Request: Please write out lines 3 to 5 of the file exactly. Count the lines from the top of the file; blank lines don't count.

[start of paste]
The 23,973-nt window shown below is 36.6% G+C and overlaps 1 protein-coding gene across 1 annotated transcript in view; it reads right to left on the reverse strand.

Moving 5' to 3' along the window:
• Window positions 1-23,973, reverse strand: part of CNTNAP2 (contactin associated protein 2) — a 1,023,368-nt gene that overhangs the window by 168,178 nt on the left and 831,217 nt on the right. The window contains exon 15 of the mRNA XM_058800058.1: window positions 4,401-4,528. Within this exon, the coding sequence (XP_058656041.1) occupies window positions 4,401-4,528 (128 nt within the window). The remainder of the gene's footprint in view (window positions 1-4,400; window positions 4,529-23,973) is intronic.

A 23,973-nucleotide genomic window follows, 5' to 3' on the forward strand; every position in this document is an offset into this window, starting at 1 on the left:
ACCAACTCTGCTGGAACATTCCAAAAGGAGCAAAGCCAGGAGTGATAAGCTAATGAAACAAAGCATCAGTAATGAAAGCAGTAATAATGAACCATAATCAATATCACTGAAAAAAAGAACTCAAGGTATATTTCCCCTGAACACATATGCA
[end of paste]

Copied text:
• Window positions 1-23,973, reverse strand: part of CNTNAP2 (contactin associated protein 2) — a 1,023,368-nt gene that overhangs the window by 168,178 nt on the left and 831,217 nt on the right. The window contains exon 15 of the mRNA XM_058800058.1: window positions 4,401-4,528. Within this exon, the coding sequence (XP_058656041.1) occupies window positions 4,401-4,528 (128 nt within the window). The remainder of the gene's footprint in view (window positions 1-4,400; window positions 4,529-23,973) is intronic.

A 23,973-nucleotide genomic window follows, 5' to 3' on the forward strand; every position in this document is an offset into this window, starting at 1 on the left:
ACCAACTCTGCTGGAACATTCCAAAAGGAGCAAAGCCAGGAGTGATAAGCTAATGAAACAAAGCATCAGTAATGAAAGCAGTAATAATGAACCATAATCAATATCACTGAAAAAAAGAACTCAAGGTATATTTCCCCTGAACACATATGCA